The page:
TACLOBAN - Super Typhoon Haiyan has revealed a surprising lack of public health services in many coastal villages in the central Philippines, which local residents said have been in desperate need of more public hospitals even before the deadly disaster.
Analyn D. Rodrigvez, a young mother of five, was overwhelmed by anxiety about her second son, whose fever had lasted for a week. She burst into tears when the international rescue team of the Red Cross Society of China offered to treat him.
"After the typhoon, many hospitals were destroyed, and doctors (from private clinics) were still charging for treatment. But we had no money," Rodrigvez said.
She said no international rescue team had visited her village, Cabacungan, until the Chinese team arrived. The second batch of medics arrived in Tacloban on Friday.
She took Jianne, her 7-year-old son, to the city hall in Leyte's provincial capital, Tacloban, to see a group of Chinese doctors because his symptoms had worsened.
In another coastal village, San Jose, in Durag district, Leyte, a pediatric clinic was shut after the typhoon on Nov 8, and a fallen power pole still blocks the entrance. "Clinic will resume on Dec 2. Thank you!" read a notice on the gate.
Orly Cagara, secretary of Tacloban's municipality, said there is no public hospital or branch in the village. "Usually, the villagers are treated by government medical teams that travel from one place to another, and meeting a doctor is not convenient at all," he said.
As a result, when a group of Chinese doctors from the Red Cross team arrived in San Jose, the team was confronted by hundreds of children running fevers and seniors suffering chronic diseases, such as high blood pressure and asthma.
"More than two weeks have passed since the disaster, and the majority of the patients are here because of the tough living conditions, including excessive exposure to turbulent changes of temperature and frequent rainfall," said Chen Jian, a doctor and professor on the Chinese team from Shanghai Huashan Hospital.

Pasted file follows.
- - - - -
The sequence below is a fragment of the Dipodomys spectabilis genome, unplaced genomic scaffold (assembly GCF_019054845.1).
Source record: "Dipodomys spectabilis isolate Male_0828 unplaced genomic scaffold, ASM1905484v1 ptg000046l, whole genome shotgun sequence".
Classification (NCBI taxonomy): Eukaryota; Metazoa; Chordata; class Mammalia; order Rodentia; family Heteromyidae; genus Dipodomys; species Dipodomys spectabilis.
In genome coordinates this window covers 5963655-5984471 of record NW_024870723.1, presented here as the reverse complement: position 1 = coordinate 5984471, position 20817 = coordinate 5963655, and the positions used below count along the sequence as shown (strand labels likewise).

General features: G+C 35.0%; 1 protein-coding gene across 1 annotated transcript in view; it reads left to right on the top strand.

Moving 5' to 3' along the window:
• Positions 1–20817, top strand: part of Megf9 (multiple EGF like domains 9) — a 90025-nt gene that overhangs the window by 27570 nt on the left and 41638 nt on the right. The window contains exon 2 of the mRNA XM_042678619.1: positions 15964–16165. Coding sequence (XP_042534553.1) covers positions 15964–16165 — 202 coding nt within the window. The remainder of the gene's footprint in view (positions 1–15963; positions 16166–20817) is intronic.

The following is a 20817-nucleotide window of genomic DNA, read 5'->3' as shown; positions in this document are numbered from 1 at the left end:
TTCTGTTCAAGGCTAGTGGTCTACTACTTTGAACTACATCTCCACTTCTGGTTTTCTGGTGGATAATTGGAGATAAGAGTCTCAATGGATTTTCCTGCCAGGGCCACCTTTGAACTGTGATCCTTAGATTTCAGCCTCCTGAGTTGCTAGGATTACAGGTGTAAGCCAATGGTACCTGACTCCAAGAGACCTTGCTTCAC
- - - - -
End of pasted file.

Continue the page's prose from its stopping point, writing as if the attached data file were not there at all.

The Chinese team "arrived in a timely manner" because the rainy season of the Philippines is impending. It lasts from November to January, said Cagara, the official.
Elesea M. Tubigon, a 75-year-old woman who has suffered asthma for three years and whose symptoms were aggravated after the typhoon, said senior citizens like her have been ignored by local medical staffs because there were so many children desperate for treatment, but that her medicine ran out a week ago.
"We trust you! We trust you!" she said, sobbing, after Wang Ying, a head nurse of the Chinese team, calmed her symptoms with an albuterol inhaler.
By Tuesday, the Chinese Red Cross team had treated 1,891 local residents since its mission started on Nov 24.
It took more than three hours each day for the Chinese medics to commute from their camp to the disaster-ridden villages.
Not even stopping for lunch, the doctors kept working for more than six hours to make sure all the patients were taken care of before the team left the village at sunset.
During the night, villagers sleep on the ground on thin mattresses. Many have arms swollen with mosquito bites, and eczema is also common.
To eliminate language barriers and inform their patients how to take the medicines provided, the doctors have tried to learn simple local vocabulary, writing down equivalent Chinese syllables to help them memorize the sounds.
The local children - the most vocal aged around 10 - displayed a great interest in learning Mandarin and pressed Tang Hong, a Chinese team member, to teach them how to say "Chinese Red Cross".
"They are really smart, quick learners," Tang said.
The children also asked how to say, "Thank you for helping us", in Chinese and practiced until their pronunciation was close to perfect.
When it was getting dark and the doctors were getting ready to leave, they were surprised to see a sign painted on the wall of a basketball playground across the road, which read, "Thank you!!! China Red Cross!"